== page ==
I read an article yesterday called “My Tired is Not Your Tired”, written by a woman with MS. I get her point. Chronic pain and chronic illness cause a level of fatigue in and of themselves which cannot be compared with “normal” fatigue. Putting aside the neurologically based enhanced fatigue, the exhaustion of dealing with physical impairment and constant illness sends us reeling.
I thought of this article last night with enormous ambivalence.
I had spent twelve hours cleaning my house, which I would not have had to do had I not spent three years in a state of denial about my sadness; and several decades avoiding confronting my overall emotional decrepitude. I get that. Had I been in a better, more stable frame of mine, I would not have let my house get so dirty. But: I had just paid to have it “deep-cleaned”. I paid the sum asked. I expected the bid to be higher but I paid the bid without question and the check got handed over to the cleaner while I was out of town.
I’m not angry with the person who arranged the cleaning. In fact, though I’m perturbed at the cleaner for doing an inadequate job, I take full responsibility. I conceded control to others, and not in the thoughtful way of appropriate delegation. Rather, I abdicated. I threw my head and my hands into the air and said: I can’t do this! Somebody else take over!
So, if we assign blame, let it be assigned to me. As JD would say: I accept full responsibility. You tell me how bad you want me to feel, and I’ll let you know when I get there.
I don’t think that the assignment of blame helps. I know I might seem to be blaming others from time to time. Beneath the surface, though, I strive to look instead for solutions. So I strive to let go of irritation and see beyond the moment. I knuckle down. I pull on the yellow Playtex gloves, fill the bucket, and tackle the grit and grime.
In the resultant state of collapse, I thought again of the woman who proclaimed that her fatigue did not relate to that of other, “normal” people. I get that. But I also rebel against it. I want my pain and my fatigue to be recognized as normal. Maybe not for you. But for me. Normal and worthy of being taken into consideration. By me. By you. It does not make me defective. It’s just a fact of my reality. I should not have to knock myself silly to prove a point to anyone, much less to prove that I’m worthy of respect, or admiration, or consideration. Or love.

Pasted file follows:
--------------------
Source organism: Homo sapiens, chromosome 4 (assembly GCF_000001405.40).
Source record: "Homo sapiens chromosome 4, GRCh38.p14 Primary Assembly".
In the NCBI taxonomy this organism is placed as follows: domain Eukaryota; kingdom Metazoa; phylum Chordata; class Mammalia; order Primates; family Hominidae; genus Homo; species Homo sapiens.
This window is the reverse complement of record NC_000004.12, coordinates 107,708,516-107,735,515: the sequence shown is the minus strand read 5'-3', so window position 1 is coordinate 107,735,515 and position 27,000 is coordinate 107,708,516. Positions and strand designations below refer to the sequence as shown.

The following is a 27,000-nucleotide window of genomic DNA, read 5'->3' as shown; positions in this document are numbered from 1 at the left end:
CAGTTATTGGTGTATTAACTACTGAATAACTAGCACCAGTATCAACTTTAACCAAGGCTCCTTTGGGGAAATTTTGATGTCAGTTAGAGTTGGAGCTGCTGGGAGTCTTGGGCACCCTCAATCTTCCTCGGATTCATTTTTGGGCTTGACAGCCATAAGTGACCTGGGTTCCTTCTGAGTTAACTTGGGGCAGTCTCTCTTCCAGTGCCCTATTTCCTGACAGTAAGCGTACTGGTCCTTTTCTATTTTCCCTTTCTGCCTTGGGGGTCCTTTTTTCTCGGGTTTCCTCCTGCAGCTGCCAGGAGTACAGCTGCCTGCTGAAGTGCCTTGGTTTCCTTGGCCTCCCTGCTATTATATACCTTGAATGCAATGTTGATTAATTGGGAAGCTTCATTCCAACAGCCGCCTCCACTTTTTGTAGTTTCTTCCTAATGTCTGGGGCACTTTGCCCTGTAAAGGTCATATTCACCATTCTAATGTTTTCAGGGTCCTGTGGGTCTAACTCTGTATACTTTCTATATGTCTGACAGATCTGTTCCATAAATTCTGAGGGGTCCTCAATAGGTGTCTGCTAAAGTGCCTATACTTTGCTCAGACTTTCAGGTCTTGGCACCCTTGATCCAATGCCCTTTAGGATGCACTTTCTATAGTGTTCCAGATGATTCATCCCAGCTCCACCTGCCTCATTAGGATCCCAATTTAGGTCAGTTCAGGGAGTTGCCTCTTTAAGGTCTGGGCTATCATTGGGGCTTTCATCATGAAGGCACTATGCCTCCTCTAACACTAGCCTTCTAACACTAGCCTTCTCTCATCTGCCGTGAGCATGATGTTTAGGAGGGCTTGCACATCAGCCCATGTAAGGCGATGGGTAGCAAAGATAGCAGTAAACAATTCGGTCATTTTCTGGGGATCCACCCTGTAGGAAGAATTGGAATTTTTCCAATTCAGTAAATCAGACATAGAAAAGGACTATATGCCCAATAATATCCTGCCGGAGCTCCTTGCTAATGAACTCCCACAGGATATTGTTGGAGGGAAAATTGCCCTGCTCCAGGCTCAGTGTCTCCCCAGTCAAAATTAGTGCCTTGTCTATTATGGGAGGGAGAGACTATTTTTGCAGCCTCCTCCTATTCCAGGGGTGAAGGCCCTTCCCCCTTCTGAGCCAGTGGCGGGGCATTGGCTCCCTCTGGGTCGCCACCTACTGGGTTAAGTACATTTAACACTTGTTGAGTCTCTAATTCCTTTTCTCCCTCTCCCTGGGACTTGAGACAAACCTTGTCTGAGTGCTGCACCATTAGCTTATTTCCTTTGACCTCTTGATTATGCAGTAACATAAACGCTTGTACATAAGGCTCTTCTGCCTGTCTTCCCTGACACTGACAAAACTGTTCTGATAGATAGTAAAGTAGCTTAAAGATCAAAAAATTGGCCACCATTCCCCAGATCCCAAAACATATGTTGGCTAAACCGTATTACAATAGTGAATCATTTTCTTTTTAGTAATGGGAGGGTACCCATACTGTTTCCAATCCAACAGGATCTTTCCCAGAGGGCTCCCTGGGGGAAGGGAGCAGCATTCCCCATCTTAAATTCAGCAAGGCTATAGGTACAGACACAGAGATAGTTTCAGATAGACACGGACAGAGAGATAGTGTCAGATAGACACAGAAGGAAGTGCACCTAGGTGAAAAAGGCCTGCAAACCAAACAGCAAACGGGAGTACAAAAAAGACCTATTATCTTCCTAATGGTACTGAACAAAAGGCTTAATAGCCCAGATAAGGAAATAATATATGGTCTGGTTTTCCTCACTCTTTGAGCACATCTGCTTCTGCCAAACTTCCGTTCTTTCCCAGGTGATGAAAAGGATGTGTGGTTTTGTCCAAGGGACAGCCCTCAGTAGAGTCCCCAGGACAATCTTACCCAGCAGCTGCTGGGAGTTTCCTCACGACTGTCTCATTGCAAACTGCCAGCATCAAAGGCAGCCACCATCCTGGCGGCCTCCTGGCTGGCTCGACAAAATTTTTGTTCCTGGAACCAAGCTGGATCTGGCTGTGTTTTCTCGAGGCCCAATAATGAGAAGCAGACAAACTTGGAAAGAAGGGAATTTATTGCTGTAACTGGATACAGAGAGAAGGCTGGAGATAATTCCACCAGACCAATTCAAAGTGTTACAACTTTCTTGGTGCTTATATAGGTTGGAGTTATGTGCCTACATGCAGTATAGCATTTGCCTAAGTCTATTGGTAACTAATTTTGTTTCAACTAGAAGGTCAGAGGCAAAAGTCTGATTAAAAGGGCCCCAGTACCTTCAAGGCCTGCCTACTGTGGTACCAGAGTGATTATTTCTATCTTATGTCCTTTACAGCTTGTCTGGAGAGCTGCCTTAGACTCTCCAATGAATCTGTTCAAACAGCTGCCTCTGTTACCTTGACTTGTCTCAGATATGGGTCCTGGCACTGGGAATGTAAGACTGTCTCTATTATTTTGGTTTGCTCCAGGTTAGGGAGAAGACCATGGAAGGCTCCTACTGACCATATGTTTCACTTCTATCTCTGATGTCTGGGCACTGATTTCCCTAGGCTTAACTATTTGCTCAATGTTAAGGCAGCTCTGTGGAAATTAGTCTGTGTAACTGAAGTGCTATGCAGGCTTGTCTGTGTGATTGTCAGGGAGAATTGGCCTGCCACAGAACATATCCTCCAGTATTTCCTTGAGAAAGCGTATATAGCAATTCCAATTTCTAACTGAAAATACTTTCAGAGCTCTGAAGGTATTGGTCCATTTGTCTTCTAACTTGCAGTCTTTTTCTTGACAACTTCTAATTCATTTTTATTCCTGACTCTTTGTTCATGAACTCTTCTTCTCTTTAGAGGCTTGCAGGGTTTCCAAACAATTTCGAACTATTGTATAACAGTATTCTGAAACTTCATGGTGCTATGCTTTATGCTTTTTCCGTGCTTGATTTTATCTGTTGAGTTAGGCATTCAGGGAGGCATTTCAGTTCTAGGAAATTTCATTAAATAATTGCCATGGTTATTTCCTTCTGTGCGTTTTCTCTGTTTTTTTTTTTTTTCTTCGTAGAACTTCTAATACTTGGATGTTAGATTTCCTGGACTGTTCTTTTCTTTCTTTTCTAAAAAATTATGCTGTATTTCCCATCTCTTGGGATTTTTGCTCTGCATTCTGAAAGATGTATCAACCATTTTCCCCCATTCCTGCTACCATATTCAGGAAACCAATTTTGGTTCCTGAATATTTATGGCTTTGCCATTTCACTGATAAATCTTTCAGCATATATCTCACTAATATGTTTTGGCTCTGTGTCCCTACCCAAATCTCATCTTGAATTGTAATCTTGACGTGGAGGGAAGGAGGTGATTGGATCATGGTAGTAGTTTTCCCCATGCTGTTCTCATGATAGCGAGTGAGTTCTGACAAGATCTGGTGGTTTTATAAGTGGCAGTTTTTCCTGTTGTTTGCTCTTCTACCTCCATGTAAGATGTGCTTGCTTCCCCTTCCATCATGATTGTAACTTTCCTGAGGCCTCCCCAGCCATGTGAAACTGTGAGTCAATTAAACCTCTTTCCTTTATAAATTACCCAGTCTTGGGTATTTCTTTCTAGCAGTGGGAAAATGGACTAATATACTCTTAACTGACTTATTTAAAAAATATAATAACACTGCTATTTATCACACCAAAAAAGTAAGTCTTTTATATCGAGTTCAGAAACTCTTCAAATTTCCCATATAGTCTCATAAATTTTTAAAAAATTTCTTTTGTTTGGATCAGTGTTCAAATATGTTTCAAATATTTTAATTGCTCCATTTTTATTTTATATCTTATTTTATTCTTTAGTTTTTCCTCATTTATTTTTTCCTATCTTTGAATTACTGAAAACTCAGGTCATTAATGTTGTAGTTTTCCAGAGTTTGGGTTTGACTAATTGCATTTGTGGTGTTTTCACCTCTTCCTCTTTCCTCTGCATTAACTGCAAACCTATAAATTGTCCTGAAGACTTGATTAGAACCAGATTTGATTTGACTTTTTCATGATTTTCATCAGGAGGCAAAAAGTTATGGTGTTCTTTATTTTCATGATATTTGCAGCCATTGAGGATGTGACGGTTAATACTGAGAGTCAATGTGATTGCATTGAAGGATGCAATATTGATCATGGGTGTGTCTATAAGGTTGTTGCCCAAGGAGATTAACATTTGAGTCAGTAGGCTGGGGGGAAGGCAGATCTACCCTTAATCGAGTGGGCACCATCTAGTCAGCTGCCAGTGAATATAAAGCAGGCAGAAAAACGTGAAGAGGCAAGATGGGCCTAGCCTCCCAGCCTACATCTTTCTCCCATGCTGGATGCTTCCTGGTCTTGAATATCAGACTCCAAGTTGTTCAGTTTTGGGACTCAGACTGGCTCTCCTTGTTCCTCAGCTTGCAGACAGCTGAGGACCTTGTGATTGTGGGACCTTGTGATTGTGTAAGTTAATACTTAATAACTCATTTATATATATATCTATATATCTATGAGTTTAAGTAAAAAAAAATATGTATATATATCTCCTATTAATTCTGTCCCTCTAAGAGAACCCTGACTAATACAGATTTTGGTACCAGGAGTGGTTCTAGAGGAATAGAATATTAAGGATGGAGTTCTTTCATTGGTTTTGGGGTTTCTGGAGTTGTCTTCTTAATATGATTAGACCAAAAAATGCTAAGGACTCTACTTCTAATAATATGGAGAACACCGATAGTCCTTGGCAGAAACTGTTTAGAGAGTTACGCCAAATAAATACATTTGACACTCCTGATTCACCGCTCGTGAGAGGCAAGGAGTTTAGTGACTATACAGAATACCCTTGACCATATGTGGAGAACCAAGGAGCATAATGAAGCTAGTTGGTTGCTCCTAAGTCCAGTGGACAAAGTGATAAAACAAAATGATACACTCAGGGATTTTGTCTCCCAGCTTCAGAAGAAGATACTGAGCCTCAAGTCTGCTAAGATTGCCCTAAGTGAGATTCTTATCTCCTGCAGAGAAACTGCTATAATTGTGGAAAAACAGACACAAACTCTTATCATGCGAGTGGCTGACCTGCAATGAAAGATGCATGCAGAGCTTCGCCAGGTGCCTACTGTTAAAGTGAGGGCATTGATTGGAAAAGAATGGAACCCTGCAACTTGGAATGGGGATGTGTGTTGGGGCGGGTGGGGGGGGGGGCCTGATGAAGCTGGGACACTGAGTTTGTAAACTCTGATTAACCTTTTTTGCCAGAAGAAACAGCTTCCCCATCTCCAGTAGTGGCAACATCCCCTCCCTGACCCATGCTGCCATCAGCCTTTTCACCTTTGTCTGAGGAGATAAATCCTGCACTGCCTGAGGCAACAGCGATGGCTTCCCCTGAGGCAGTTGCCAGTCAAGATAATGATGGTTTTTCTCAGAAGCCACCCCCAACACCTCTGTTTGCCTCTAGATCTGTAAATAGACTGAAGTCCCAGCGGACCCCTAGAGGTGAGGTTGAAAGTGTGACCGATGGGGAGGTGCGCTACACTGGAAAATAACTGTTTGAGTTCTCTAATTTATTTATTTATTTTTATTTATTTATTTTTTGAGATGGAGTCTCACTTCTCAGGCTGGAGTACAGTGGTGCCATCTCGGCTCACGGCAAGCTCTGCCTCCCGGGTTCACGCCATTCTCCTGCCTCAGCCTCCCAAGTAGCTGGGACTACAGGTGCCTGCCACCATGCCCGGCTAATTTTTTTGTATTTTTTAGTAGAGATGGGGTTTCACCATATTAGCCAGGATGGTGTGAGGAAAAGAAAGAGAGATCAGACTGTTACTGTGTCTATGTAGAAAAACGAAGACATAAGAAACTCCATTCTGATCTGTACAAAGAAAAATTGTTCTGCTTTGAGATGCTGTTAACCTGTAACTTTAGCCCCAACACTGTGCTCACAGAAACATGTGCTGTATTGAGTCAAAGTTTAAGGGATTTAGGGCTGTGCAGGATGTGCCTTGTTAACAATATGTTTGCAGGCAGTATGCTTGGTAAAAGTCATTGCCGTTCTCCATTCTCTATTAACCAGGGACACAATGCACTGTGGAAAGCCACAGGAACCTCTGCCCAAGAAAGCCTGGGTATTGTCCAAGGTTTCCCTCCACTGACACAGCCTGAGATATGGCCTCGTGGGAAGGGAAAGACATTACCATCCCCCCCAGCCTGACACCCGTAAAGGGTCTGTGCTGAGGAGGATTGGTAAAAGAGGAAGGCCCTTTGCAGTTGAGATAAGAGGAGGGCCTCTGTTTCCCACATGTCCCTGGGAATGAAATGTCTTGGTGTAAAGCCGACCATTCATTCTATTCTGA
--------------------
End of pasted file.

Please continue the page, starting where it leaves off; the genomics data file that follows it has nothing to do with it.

I lay on my bed with my face to the window thinking of this turn of affairs: My emotional decline, and my confrontation with that condition. I used to believe that my body could fail me but my disposition and my intellect would compensate for my physical shortcomings. Now I see that to have been untrue. I strained to be considered “normal” and ignored the definition of my normal, which needed different strategies than the “normal” of other people.
I tried to sleep. I pushed all these notions to the background. I opened my mind to calm.
My feet dangled off the side of the bed out of necessity. My physiology no longer tolerates twelve hours of manual labor. Every muscle cramped. Every nerve screamed. My hair hurt. My fingers swelled and my lungs heaved with the specific, tragic torture that only chemicals induce in asthmatics. My legs could not tolerate the pressure of resting on the mattress. I would wake, repeatedly, throughout the night. Once I woke myself with the rising volume of my sobs.
I have not suffered a night like that in several years. Worse than enduring the agony was knowing that I brought it on myself by turning a blind eye to my surroundings for at least the last three years.
I’m not complaining.
The moon sent her softest beams to soothe me. I can’t say this won’t hurt, she whispered. We both know it will. I can only promise that you will not die of this. No other pain has killed you, nor shall this pain. I’ll see you through.
And so she did. I awakened, just before dawn, lying with my face still lifted to the caress of the watching midnight orb.
I can’t relate to most pain scales. I can’t remember the time before my initial illness, which occurred at age eighteen months. “Zero” has no relevance. “Ten” equates to be running over by a car, or watching my mother’s long, slow death of cancer knowing that I would never, ever handle that much pain with a fraction of her grace. But whatever the number you want to assign to the pain which I experienced last night, add this: I survived.
It’s the second day of the forty-what? Sixth? month of My Year Without Complaining. I’m still here. Life continues.